Anantakrishna Aiyar, J.
1. The appellant before me was the 3rd plaintiff in O.S. No. 205 of 1921 on the file of the District Munsif's Court of Badagara. The suit was for redemption of four items of properties on the footing of a mortgage. The plaintiffs got a decree in the Trial Court for redemption but only in respect of three of the four items mentioned by them in their plaint. The decree directed that on payment by the plaintiffs into Court of a particular amount found to be due on the mortgage, the defendants should put the plaintiffs in possession of the three items. The plaintiffs paid the money into Court in accordance with the directions contained in the decree and obtained possession of the items decreed to them by the Trial Court. The 3rd plaintiff however preferred an appeal to the Lower Appellate Court against that part of the Trial Court's decree which disallowed her the other item claimed in the plaint. The result of the appeal was that the Appellate Court modified the decree of the Trial Court by decreeing the other item also in favour of the 3rd plaintiff. The 3rd plaintiff (the decree-holder) having obtained possession of this extra item which she succeeded in getting a decree for in appeal, filed an application to recover mesne profits due in respect of this item from the date on which she deposited the money into Court to the date, on which she obtained possession of that item. Her application was resisted by the 12th defendant, who was the only person interested in respect of this item. The Trial Court, however, held that the 3rd plaintiff was entitled to recover mesne profits as. on the footing of restitution and accordingly directed the 12th defendant to pay mesne profits to the 3rd plaintiff for the period in question. The 12th defendant preferred an appeal. The learned Subordinate Judge of Tellicherry came to the conclusion that Section 144, Civil Procedure Code, could not be applied to such a case as the present, and he accordingly reversed the Trial Court's order and disallowed the decree-holder's claim for the mesne profits in question. The 3rd plaintiff, the decree-holder, has accordingly preferred the present Civil Miscellaneous Second Appeal.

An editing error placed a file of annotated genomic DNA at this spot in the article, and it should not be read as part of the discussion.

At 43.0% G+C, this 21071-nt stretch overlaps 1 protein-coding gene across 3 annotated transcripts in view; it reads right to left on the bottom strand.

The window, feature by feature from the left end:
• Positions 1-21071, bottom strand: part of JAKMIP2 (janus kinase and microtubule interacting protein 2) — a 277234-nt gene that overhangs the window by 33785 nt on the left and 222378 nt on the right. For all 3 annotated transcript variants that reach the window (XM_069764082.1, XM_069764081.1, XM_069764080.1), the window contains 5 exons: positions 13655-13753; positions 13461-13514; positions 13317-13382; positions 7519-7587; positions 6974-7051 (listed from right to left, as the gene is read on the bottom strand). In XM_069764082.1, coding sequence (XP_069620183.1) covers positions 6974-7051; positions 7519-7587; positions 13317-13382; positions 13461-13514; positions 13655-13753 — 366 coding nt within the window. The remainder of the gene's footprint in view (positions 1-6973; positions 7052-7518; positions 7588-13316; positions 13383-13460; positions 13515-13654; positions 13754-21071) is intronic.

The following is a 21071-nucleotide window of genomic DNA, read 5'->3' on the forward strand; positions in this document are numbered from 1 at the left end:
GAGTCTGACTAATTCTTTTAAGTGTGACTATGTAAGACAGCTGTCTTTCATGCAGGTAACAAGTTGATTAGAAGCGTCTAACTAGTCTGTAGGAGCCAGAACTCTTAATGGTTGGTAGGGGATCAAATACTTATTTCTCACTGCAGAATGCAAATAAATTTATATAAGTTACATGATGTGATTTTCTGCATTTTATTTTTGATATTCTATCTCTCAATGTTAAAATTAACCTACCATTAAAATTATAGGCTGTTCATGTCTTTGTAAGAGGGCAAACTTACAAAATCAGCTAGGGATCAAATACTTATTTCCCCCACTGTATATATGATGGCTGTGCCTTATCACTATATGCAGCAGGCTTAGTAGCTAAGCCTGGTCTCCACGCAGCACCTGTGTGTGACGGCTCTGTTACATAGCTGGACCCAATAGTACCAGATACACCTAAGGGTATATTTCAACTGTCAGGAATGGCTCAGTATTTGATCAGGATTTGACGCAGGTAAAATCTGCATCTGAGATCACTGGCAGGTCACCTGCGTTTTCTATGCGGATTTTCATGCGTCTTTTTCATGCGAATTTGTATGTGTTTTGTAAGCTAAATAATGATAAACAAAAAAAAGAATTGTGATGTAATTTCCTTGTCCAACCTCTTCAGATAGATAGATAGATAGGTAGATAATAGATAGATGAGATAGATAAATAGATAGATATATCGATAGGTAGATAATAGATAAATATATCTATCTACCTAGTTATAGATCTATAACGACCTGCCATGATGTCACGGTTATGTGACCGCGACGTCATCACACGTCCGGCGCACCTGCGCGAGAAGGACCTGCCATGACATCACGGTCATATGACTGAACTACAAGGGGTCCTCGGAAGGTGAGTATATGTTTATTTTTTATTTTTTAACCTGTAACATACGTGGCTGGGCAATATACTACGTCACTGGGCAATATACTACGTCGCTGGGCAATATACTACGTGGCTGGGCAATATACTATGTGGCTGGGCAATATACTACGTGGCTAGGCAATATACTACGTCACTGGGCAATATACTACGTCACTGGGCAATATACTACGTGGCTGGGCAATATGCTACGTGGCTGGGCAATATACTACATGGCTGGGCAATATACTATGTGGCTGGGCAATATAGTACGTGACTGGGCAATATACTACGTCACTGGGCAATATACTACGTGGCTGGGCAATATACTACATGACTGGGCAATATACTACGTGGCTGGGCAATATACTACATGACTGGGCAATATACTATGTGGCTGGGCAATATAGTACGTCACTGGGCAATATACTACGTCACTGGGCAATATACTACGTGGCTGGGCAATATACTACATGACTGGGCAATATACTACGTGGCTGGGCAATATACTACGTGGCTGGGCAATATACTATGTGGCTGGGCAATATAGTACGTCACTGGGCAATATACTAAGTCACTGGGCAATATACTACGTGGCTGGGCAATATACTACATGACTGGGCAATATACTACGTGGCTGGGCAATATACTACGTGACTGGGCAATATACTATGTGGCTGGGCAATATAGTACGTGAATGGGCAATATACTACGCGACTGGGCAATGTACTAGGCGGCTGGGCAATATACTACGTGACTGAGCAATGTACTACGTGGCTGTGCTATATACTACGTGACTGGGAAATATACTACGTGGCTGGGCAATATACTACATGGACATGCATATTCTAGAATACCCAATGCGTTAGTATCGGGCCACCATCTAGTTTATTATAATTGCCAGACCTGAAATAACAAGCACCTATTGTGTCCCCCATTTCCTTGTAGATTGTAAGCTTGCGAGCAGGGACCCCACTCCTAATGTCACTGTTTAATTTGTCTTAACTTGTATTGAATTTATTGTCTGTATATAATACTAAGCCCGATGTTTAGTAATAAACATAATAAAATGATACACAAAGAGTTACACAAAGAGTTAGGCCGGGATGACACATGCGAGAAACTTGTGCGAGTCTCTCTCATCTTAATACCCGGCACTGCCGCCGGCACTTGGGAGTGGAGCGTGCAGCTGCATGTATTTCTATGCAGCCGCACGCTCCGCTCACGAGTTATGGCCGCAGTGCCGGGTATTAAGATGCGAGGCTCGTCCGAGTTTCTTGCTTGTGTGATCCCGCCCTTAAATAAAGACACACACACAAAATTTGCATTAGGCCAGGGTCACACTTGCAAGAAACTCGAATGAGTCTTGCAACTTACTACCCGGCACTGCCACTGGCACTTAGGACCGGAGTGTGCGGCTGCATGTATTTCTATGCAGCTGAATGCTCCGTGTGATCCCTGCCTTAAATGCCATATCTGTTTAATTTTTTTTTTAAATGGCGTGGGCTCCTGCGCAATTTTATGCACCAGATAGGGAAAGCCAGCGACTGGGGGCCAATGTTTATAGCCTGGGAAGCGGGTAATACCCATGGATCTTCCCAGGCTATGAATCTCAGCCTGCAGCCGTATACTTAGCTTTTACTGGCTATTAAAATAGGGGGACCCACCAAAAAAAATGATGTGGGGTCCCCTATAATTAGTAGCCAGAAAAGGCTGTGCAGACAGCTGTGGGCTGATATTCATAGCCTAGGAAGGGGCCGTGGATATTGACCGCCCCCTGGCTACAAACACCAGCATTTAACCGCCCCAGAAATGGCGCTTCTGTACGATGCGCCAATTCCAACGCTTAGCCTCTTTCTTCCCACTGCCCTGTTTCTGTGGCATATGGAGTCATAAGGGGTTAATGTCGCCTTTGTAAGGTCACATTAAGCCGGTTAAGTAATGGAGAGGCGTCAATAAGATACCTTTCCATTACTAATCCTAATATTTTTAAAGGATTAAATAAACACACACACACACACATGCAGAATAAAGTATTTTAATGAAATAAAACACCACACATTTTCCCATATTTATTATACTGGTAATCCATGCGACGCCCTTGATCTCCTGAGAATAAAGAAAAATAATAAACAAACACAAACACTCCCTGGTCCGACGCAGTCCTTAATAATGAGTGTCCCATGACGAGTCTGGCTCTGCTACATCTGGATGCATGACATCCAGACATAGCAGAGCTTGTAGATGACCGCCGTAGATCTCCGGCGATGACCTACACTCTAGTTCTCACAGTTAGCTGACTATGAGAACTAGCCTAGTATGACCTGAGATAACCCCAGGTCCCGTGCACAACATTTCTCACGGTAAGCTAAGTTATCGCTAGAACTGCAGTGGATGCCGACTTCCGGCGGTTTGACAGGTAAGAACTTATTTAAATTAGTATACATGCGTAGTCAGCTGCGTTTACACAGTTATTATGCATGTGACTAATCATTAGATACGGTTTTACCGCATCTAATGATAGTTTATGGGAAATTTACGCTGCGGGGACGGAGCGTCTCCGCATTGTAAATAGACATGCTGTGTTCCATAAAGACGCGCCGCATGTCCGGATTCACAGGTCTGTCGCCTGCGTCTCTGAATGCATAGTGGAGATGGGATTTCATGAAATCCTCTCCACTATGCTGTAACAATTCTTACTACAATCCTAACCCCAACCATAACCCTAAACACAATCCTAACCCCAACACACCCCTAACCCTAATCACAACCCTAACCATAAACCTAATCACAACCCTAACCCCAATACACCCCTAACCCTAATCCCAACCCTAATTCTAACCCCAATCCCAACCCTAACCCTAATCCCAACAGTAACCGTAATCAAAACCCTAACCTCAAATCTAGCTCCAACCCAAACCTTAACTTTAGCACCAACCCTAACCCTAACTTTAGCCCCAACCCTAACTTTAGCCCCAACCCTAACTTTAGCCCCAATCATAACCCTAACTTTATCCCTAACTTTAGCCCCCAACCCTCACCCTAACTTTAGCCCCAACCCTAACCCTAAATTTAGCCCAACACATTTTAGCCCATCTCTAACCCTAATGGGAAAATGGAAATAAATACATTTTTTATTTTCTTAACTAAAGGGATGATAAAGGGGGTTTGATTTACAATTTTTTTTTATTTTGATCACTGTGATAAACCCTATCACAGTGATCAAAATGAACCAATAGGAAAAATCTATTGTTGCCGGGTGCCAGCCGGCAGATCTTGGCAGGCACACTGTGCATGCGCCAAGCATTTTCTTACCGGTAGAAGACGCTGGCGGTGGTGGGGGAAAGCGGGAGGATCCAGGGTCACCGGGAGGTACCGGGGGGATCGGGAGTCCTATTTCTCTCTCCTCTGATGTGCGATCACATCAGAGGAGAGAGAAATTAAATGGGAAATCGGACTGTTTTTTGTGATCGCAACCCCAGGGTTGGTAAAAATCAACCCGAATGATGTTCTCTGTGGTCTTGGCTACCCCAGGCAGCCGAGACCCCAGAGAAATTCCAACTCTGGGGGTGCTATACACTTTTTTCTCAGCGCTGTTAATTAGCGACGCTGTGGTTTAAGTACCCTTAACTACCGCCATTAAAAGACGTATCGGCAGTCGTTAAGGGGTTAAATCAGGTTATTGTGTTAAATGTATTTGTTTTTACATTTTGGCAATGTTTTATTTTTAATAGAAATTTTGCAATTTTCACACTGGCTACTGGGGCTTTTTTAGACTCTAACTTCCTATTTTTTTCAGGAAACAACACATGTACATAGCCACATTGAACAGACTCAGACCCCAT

2. On her behalf it was contended by her learned Advocate that the case would substantially come under Section 144, Civil Procedure Code. He argued that the Trial Court's decree was varied by the Appellate Court's, decree and if the Trial Court had passed the decree which was ultimately passed by the Appellate Court, the 3rd plaintiff would have been in a position to obtain possession of this item and enjoy the mesne profits or income arising therefrom and that it was owing to the decree, erroneous in this respect, passed by the Trial Court that she has been deprived of possession of the mesne profits arising from this item. He also emphasised the words 'or otherwise' occurring in Section 144, Civil Procedure Code. He drew my attention to certain Privy Council cases, Zain-ul-Abdin Khan v. Muhammad Asghar Ali Khan and Jai Berham v. Kedar Nath Marwari where the scope of Section 144, or of Section 583 in the prior Code, has been discussed, by the Privy Council. On behalf of the respondent it was argued that Section 144 would apply only to cases where in execution of a decree passed by one Court a benefit is received by the decree-holder and thereafter that decree is reversed or set aside subsequently by a competent Court, and that in such cases the Court should place the parties in the position which they would have occupied but for such a decree which was varied or set aside. In the present case, the 3rd plaintiff was not in possession of this item at the date of the plaint or at the date of the Trial Court's decree. Her suit was to get possession of the same, among other items, That being so, it is rather difficult to apply that portion of Section 144 which speaks of 'placing the parties in the position which they would have occupied but for such a decree,' to. the case of the 3rd plaintiff. No doubt the words 'who have been deprived by way of execution of any property or benefits' do not occur in Section 144. But the word 'restitution' which occurs in that section would seem to imply that a party who applies under Section 144 should prove that he was in possession of something the restitution or restoration of which he seeks. As the plaintiff was not in possession of this property at the date of the Trial Court's decree, I feel it difficult to apply Section 144 in her favour. As for the words 'or otherwise' appearing in Section 144 on which reliance was placed for the appellant, it seems to me that the appellant could not get any real, assistance from those words either in the circumstances of this case. , The words 'or otherwise' are found in the Code of 1882 also. I have not been referred to any decision of any Court where these words have been the subject of comment. Having regard to the word 'restitution' which precedes immediately these words 'or otherwise', it would appear that the words 'or otherwise' were inserted to provide for cases where it is not possible to make restitution in the sense of restoring the very property that was lost to the petitioner and when the Court proceeds to do the next best thing that it could do in the petitioner's behalf in the circumstances. What 'other' relief should be granted by the Court would depend upon the circumstances of each case. A familiar instance is where in execution of a decree, subsequently reversed, the property of the petitioner was sold in Court-auction, and purchased not by a party to the suit but by a third person. In such a case, it has been held that the ultimate successful party would not be entitled to restitution in the sense of getting back the very property that was sold in execution of the erroneous decree. In such cases it has been held that the aggrieved party would be entitled to the proceeds of the sale, as the equivalent into which the original property has been converted. It is probably to cover such cases that the words 'or otherwise' have been inserted in the section. In any event, on the facts before me, it is clear that the appellant was not in possession of this property and that consequently the words of the section I have quoted could not apply to such a case.